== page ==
Town of Oak Creek still running on a generator
STEAMBOAT SPRINGS — Oak Creek’s power grid is still running on a generator after lightning hit a transformer Friday, June 26.
Town Administrator Chris Johnson said they replaced the transformer but are still working to acquire hard-to-find fuses that are a special size — given Oak Creek’s relatively small grid and small substation.
They’ve been searching across the country to find them, Johnson said, but also have them on special order. However, they will still take another three to four weeks to arrive.
When they brought the power back on after the initial outage, Johnson said, other parts failed.
“It was a perfect storm of things that went bad — an unfortunate and unexpected event that we could never have predicted — to have all things break at once,” Johnson said.
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The town has exhausted its inventory of spare parts and is now working to replenish it.
Oak Creek residents are still being urged to conserve energy, Johnson said. On Friday, the generator ran out of fuel, and there was a short power outage. Johnson attributes that to more energy being used because of the hot weather — on fans, window air conditioning units and refrigeration systems that have to work harder.
“We all have a role to play, and conserving energy and water is something we can all do,” Johnson wrote in a social media post. “We are asking everyone to do what you can to help us keep the power on in town.”
If you don’t need an appliance on, turn it off, he urges. Charge only one device at a time and use less water, so the wastewater treatment plant doesn’t have to work as hard.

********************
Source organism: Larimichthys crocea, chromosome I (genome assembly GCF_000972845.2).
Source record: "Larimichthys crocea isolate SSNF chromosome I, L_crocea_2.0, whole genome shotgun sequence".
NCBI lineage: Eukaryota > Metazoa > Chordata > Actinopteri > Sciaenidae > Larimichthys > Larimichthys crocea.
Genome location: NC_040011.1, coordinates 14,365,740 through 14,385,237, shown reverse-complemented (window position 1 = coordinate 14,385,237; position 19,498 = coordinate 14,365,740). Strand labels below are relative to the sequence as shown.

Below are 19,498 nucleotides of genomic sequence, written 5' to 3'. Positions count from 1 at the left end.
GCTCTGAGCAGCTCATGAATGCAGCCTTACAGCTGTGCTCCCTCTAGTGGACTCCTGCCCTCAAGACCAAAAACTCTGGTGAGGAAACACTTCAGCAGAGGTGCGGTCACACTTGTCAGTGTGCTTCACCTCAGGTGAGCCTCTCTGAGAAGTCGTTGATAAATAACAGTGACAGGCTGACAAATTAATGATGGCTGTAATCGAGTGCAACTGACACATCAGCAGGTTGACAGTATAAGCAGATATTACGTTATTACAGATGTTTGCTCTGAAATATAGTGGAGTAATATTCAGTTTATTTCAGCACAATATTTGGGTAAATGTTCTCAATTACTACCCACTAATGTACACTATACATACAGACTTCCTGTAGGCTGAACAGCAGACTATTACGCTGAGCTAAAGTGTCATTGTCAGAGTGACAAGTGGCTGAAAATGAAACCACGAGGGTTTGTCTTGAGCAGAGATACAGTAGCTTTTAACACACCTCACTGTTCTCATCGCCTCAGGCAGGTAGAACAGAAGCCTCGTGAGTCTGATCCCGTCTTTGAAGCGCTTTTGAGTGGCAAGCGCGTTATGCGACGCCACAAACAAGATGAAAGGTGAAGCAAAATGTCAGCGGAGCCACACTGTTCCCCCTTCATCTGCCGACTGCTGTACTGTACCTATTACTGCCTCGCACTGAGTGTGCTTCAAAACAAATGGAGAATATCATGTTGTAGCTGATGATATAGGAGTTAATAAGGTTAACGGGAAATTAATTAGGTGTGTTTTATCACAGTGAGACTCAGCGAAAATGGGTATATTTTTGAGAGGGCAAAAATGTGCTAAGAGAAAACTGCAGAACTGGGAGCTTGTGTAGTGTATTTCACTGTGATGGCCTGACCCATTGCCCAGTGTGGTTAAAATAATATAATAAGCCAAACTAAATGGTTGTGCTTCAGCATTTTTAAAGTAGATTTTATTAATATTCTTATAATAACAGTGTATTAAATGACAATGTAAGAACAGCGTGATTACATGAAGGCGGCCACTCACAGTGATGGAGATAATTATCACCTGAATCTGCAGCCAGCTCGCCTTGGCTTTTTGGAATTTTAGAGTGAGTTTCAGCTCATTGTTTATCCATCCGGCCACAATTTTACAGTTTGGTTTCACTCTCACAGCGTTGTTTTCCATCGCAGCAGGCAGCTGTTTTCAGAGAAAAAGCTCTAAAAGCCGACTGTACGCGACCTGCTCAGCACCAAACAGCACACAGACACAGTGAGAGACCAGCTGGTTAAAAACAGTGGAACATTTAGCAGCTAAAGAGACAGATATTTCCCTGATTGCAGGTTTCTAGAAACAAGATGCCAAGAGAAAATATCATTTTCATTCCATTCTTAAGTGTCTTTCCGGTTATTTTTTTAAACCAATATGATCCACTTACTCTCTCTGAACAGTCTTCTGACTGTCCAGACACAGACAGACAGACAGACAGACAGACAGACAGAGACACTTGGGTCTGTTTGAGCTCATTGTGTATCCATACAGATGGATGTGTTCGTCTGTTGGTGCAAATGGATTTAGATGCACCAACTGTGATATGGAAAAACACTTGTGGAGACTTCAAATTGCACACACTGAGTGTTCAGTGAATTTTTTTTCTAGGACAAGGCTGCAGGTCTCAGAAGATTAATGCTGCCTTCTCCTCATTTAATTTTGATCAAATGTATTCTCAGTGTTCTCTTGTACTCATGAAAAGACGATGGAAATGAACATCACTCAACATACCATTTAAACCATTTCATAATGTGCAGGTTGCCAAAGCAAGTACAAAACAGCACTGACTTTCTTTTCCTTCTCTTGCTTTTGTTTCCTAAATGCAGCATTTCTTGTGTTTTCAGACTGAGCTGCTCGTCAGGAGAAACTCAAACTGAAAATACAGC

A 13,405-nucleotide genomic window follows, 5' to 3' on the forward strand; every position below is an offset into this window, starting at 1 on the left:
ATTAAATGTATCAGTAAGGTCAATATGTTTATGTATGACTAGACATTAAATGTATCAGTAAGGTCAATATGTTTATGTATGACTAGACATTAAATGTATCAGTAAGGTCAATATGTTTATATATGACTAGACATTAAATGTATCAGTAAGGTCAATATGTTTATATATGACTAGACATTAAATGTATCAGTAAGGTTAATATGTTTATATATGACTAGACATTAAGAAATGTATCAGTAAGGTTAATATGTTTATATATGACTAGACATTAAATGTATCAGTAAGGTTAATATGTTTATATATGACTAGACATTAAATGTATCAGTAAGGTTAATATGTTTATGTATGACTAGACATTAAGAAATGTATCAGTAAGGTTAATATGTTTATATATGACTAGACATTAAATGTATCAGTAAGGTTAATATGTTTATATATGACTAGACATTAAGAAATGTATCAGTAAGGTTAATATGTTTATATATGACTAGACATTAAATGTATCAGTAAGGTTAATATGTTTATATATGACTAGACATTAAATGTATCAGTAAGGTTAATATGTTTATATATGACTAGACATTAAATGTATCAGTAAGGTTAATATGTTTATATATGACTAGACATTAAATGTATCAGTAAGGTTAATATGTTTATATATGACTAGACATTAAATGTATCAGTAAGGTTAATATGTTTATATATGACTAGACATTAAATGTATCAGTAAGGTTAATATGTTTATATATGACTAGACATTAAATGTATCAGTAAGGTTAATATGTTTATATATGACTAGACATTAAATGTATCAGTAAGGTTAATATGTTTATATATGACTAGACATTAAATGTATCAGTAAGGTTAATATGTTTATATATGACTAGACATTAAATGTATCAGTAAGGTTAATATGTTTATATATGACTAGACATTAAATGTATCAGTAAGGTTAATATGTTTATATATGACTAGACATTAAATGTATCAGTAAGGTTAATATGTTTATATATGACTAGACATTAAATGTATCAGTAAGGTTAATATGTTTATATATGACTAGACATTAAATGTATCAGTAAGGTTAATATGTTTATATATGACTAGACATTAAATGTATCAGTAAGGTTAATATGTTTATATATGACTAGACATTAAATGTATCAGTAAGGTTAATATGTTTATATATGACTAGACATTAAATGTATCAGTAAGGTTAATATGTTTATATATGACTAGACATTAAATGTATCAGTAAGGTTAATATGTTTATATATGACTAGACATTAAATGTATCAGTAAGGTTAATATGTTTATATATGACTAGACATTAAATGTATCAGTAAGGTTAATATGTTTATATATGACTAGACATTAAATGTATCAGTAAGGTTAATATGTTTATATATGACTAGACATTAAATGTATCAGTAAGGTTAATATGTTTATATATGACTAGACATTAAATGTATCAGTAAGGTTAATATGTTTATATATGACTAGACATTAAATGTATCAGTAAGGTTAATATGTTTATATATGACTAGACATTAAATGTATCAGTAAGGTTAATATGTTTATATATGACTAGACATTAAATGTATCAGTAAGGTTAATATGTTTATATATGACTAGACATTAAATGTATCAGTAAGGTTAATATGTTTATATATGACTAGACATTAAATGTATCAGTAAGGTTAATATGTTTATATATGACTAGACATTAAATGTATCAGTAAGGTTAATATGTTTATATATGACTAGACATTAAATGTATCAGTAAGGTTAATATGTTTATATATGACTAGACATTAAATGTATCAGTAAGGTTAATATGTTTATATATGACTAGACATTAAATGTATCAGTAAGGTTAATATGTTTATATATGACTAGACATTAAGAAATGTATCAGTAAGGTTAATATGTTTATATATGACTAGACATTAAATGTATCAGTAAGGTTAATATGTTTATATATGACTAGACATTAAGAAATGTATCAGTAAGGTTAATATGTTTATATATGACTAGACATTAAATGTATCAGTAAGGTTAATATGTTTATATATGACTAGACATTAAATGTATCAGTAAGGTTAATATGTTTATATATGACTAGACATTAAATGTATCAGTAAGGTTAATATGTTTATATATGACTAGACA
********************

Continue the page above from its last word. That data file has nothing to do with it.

The generator is refueled daily with approximately 600 to 700 gallons of diesel gasoline. With Friday’s outage, Johnson said the generator required 900 gallons.
In addition to the outage and conservation request, other impacts to residents include additional noise for those living closest to the generator, which is located at the turnoff to Twenty Mile Road.
The town decided to go on its own grid about two or three decades ago, Johnson said, and as a result, has more autonomy and, on average, lower rates. And he said the town has never seen a series of events like this since then.
The town partners with the Municipal Energy Agency of Nebraska, a member-driven coalition of four organizations based in Lincoln, Nebraska, serving nearly 200 member communities in six Midwest and Rocky Mountain states, according to its website.
Johnson said the town’s insurance claim should cover the transformer and labor costs, and the Nebraska-based agency will reimburse some of the costs, including fuel. He said he is anticipating getting reimbursement for about 90% of the cost.
To reach Kari Dequine Harden, call 970-871-4205, email kharden@SteamboatPilot.com or follow her on Twitter @kariharden.
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